Rats and Mice

My grandad once said to me “Where there’s chickens, there’s rats and mice” and how right he was. Over the years, I have had a number of occasions where I’ve had to fight a seemingly never-ending battle with them. There are a few things I have learnt along the way though and (touch wood) over the last few years, being more vigilant and removing food and water at night during the winter has really helped.


Rats are a serious pain in the bum and I am glad that I have only ever had one serious problem when I caught 10 of them in a week. They chew their way in and gnaw at chickens legs, steal eggs and spread disease.

They have to be near to water – so remove water at night if you get them to discourage them. They will move around so you might be fine in the summer to find them moving in during colder weather. I have found the spring traps to be of mixed success: you need to get them used to them and always wear gloves when setting them so they don’t smell you. Their favourite food seems to be cat food or tuna. Young rats are easier to catch but the older rats can be quite wise when it comes to traps. Place them in runs they are taking and provide cover over the top so they are out of sight and sheltered.

Poison is a very effective way of getting rid of them but do be careful using this, especially if there are cats that hunt rats and mice around the neighbourhood. Stuff bait packs into holes and cover with bricks or use a tubular box feeder with a clear tube so you can see the poison level left.

rat in humane trap

Rat in a humane trap. Dispatch is with an air rifle to the back of the head.

Personally, I prefer humane rat traps – they can be left set permanently near the chicken house. We dispatch the rat with an air rifle shooting through the back of the head. It’s an instant kill.

Always wear gloves when handling rats. They can carry serious diseases. Wear gloves when resetting the trap too since the smell from your hands would put off the next rat from going in there and usually where there’s one.. there’s several others.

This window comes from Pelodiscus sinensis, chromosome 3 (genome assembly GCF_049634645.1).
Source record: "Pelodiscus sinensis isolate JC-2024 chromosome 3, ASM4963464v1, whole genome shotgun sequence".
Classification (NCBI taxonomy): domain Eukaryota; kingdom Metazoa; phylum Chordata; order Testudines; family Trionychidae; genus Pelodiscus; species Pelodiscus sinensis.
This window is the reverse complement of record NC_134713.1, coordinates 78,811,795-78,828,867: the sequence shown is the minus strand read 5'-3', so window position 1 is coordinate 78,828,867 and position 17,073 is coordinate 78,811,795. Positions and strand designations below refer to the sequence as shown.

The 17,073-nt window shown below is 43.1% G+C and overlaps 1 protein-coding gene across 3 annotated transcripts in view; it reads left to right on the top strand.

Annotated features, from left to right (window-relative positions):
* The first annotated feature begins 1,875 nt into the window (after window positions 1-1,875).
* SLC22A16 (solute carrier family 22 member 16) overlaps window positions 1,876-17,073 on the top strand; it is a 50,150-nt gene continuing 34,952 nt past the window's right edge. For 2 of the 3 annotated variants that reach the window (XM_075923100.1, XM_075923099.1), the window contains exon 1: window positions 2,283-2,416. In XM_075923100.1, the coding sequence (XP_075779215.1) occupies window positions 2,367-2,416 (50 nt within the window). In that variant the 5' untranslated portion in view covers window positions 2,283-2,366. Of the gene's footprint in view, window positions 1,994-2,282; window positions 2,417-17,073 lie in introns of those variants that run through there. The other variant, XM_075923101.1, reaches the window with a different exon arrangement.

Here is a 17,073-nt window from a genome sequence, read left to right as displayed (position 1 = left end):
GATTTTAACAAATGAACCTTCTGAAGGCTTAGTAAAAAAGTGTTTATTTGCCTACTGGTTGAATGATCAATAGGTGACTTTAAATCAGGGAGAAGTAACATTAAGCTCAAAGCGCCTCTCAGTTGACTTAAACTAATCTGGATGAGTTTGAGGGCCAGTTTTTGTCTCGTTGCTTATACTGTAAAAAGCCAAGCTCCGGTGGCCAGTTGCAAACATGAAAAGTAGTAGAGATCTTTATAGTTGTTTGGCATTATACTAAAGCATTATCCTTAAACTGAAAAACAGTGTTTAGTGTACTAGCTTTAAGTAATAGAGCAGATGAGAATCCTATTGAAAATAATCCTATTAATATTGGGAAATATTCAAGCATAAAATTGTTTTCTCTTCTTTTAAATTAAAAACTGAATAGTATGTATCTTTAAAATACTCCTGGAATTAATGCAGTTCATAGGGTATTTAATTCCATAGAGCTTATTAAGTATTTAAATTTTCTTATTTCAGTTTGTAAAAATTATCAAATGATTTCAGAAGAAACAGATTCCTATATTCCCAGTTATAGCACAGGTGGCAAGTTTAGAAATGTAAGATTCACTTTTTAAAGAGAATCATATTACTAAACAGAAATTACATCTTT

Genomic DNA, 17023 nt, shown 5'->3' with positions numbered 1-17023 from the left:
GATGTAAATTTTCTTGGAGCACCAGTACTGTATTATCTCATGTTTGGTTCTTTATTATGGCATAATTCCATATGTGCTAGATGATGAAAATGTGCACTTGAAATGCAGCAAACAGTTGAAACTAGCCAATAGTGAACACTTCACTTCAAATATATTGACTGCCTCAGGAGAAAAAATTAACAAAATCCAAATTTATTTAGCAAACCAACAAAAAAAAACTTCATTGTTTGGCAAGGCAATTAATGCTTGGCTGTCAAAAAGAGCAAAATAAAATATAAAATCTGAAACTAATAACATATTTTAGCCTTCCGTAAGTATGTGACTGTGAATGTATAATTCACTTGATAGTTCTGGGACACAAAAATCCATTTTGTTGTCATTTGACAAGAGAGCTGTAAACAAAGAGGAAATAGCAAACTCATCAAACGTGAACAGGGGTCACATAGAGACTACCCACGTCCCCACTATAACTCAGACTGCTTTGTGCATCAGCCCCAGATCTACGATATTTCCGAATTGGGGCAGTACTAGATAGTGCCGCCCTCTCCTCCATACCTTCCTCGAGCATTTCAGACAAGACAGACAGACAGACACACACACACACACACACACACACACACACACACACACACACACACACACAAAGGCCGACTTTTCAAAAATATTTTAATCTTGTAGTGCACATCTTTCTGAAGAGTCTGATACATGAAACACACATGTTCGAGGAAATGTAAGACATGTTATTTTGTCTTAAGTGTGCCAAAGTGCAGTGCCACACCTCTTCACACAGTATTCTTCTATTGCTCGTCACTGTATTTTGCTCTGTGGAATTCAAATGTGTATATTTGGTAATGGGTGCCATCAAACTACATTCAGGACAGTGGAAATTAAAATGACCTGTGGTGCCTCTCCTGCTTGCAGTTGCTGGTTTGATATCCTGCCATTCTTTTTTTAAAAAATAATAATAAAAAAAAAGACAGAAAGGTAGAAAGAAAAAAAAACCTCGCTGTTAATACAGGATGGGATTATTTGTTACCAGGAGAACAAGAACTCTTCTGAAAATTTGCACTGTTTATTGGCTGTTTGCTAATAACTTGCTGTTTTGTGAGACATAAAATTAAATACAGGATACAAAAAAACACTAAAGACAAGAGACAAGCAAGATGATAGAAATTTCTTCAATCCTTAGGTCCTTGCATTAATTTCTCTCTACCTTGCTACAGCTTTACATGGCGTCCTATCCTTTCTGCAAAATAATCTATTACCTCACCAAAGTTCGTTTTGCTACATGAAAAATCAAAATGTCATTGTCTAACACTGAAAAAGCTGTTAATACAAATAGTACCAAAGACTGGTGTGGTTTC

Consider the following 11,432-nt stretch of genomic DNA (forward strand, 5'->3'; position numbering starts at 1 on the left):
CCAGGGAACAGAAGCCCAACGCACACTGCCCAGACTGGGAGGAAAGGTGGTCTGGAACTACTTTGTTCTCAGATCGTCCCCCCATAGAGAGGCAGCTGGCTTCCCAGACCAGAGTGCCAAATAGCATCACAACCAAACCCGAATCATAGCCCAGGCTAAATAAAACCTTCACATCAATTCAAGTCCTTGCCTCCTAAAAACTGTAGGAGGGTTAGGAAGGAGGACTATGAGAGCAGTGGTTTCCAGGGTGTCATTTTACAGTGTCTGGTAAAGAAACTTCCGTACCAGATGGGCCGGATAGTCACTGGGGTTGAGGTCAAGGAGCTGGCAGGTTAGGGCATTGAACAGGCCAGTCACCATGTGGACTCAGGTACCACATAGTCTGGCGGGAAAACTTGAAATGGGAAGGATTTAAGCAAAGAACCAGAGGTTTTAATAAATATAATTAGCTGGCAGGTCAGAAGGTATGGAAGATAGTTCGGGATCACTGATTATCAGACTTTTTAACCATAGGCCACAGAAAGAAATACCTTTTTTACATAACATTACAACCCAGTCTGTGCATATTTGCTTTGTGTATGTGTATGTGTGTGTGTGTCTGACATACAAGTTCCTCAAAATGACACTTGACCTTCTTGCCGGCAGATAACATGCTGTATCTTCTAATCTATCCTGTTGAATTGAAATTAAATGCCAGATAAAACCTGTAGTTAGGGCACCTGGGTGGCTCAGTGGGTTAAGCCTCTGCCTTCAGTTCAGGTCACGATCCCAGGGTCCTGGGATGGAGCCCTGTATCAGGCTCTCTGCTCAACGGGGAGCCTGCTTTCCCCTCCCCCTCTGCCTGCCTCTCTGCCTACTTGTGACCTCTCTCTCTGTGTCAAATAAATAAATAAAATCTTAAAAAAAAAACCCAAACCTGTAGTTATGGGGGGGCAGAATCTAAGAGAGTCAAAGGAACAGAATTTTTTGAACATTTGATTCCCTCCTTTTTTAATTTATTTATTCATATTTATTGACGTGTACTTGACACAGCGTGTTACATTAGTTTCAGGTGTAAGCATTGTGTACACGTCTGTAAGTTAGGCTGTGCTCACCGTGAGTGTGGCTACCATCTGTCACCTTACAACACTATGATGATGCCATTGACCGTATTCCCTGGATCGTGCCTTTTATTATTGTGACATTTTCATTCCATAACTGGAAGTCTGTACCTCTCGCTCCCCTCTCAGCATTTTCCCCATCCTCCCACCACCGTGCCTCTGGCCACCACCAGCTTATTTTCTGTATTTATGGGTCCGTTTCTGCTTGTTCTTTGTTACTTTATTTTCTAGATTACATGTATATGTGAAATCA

Mice are the most common pest faced by the chicken keeper. They will spoil chicken food by urinating over it (whilst tucking in) and will urinate in water left out which is putting your birds at risk of catching disease.

Fortunately mice are easy to control with traps. I keep a couple of traps set near my feed in the shed where I will soon notice a problem during my daily feeding routine. Mice are usually a problem between October and April when food is scarce outdoors.

cat carrying mouse

Good puss!

An enthusiastic cat is another good control method but remember to praise your cat when she brings a live mouse into the bedroom at 3am and meows at you…. Seriously! She is bringing you a gift and will be very pleased with herself, she cannot understand why you suddenly go mad and scald her!

Remember to remove all feed and water that Rats and Mice can get to at night


  1. Hi, we’ve had 8 chickens since mid November. They are outdoors surrounded by quite a powerful electric fence, not only to keep them in but mainly to keep predators out. So far, so good. Only today we came home to find one of them had managed to get out and another was still in but dead and being pecked at by another. The other five had gone back indoors into the coop. It seems that the dead one has a broken neck and not much of her head left. We are completely baffled by this. We have no idea what would have attacked her but left her. Or if she fell and broke her neck, but feel it strange that she would have been pecked so badly by the others. Can you help?

    • Mystery solved but unfortunately we don’t know what to do about this particular problem. My husband caught the culprit red handed after it had just killed another of our girls and it turns out it’s an eagle! We live up in the mountains in France and have a lot of wildlife around and lots of birds of prey. Apart from keeping them indoors I don’t know what we can do.